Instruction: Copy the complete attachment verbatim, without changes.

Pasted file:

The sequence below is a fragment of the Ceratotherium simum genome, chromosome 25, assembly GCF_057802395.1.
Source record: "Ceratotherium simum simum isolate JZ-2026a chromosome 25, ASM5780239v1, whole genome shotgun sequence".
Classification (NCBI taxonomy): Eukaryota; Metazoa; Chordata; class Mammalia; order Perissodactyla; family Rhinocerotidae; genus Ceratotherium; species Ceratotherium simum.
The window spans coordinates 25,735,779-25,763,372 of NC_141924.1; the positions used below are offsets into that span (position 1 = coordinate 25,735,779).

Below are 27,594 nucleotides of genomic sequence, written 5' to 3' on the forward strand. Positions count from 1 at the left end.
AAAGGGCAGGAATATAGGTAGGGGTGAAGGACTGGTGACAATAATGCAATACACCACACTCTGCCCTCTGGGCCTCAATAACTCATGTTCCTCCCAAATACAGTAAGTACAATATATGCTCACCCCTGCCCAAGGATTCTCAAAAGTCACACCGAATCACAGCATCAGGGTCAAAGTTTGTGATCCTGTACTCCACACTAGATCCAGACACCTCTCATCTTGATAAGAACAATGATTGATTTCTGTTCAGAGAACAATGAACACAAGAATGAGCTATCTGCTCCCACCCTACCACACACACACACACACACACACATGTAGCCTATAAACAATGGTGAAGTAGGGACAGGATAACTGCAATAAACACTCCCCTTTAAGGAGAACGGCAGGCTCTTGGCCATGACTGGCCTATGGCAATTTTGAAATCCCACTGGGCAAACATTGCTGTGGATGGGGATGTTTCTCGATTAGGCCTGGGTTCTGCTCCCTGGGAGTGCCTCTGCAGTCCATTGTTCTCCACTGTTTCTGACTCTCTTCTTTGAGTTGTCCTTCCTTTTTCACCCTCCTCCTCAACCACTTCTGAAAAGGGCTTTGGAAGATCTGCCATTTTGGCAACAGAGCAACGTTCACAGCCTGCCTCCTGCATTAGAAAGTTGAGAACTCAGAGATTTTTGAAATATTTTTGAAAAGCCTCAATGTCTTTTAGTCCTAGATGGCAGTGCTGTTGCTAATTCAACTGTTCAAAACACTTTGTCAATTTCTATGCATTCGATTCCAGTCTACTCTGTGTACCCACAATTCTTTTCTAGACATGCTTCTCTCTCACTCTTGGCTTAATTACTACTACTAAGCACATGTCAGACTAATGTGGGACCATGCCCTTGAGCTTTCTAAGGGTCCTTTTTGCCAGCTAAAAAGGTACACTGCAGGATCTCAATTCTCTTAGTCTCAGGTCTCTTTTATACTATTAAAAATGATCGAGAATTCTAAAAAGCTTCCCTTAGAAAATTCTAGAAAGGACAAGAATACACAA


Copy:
The sequence below is a fragment of the Ceratotherium simum genome, chromosome 25, assembly GCF_057802395.1.
Source record: "Ceratotherium simum simum isolate JZ-2026a chromosome 25, ASM5780239v1, whole genome shotgun sequence".
Classification (NCBI taxonomy): Eukaryota; Metazoa; Chordata; class Mammalia; order Perissodactyla; family Rhinocerotidae; genus Ceratotherium; species Ceratotherium simum.
The window spans coordinates 25,735,779-25,763,372 of NC_141924.1; the positions used below are offsets into that span (position 1 = coordinate 25,735,779).

Below are 27,594 nucleotides of genomic sequence, written 5' to 3' on the forward strand. Positions count from 1 at the left end.
AAAGGGCAGGAATATAGGTAGGGGTGAAGGACTGGTGACAATAATGCAATACACCACACTCTGCCCTCTGGGCCTCAATAACTCATGTTCCTCCCAAATACAGTAAGTACAATATATGCTCACCCCTGCCCAAGGATTCTCAAAAGTCACACCGAATCACAGCATCAGGGTCAAAGTTTGTGATCCTGTACTCCACACTAGATCCAGACACCTCTCATCTTGATAAGAACAATGATTGATTTCTGTTCAGAGAACAATGAACACAAGAATGAGCTATCTGCTCCCACCCTACCACACACACACACACACACACACATGTAGCCTATAAACAATGGTGAAGTAGGGACAGGATAACTGCAATAAACACTCCCCTTTAAGGAGAACGGCAGGCTCTTGGCCATGACTGGCCTATGGCAATTTTGAAATCCCACTGGGCAAACATTGCTGTGGATGGGGATGTTTCTCGATTAGGCCTGGGTTCTGCTCCCTGGGAGTGCCTCTGCAGTCCATTGTTCTCCACTGTTTCTGACTCTCTTCTTTGAGTTGTCCTTCCTTTTTCACCCTCCTCCTCAACCACTTCTGAAAAGGGCTTTGGAAGATCTGCCATTTTGGCAACAGAGCAACGTTCACAGCCTGCCTCCTGCATTAGAAAGTTGAGAACTCAGAGATTTTTGAAATATTTTTGAAAAGCCTCAATGTCTTTTAGTCCTAGATGGCAGTGCTGTTGCTAATTCAACTGTTCAAAACACTTTGTCAATTTCTATGCATTCGATTCCAGTCTACTCTGTGTACCCACAATTCTTTTCTAGACATGCTTCTCTCTCACTCTTGGCTTAATTACTACTACTAAGCACATGTCAGACTAATGTGGGACCATGCCCTTGAGCTTTCTAAGGGTCCTTTTTGCCAGCTAAAAAGGTACACTGCAGGATCTCAATTCTCTTAGTCTCAGGTCTCTTTTATACTATTAAAAATGATCGAGAATTCTAAAAAGCTTCCCTTAGAAAATTCTAGAAAGGACAAGAATACACAA